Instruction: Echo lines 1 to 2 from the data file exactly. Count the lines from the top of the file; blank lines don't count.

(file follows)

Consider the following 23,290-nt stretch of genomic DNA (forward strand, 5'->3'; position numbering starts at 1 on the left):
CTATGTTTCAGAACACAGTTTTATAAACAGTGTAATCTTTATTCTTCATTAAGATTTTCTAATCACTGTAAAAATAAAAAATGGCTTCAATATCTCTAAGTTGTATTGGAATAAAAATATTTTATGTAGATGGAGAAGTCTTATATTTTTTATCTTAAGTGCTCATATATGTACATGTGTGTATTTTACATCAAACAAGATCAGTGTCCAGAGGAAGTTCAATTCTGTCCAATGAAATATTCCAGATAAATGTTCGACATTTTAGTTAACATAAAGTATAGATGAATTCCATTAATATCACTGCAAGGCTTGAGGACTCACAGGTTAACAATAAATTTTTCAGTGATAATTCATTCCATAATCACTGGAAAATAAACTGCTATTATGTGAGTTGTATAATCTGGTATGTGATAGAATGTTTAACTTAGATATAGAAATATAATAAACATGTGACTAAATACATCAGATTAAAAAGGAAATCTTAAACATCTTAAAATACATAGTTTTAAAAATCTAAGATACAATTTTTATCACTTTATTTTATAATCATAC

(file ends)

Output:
Consider the following 23,290-nt stretch of genomic DNA (forward strand, 5'->3'; position numbering starts at 1 on the left):
CTATGTTTCAGAACACAGTTTTATAAACAGTGTAATCTTTATTCTTCATTAAGATTTTCTAATCACTGTAAAAATAAAAAATGGCTTCAATATCTCTAAGTTGTATTGGAATAAAAATATTTTATGTAGATGGAGAAGTCTTATATTTTTTATCTTAAGTGCTCATATATGTACATGTGTGTATTTTACATCAAACAAGATCAGTGTCCAGAGGAAGTTCAATTCTGTCCAATGAAATATTCCAGATAAATGTTCGACATTTTAGTTAACATAAAGTATAGATGAATTCCATTAATATCACTGCAAGGCTTGAGGACTCACAGGTTAACAATAAATTTTTCAGTGATAATTCATTCCATAATCACTGGAAAATAAACTGCTATTATGTGAGTTGTATAATCTGGTATGTGATAGAATGTTTAACTTAGATATAGAAATATAATAAACATGTGACTAAATACATCAGATTAAAAAGGAAATCTTAAACATCTTAAAATACATAGTTTTAAAAATCTAAGATACAATTTTTATCACTTTATTTTATAATCATAC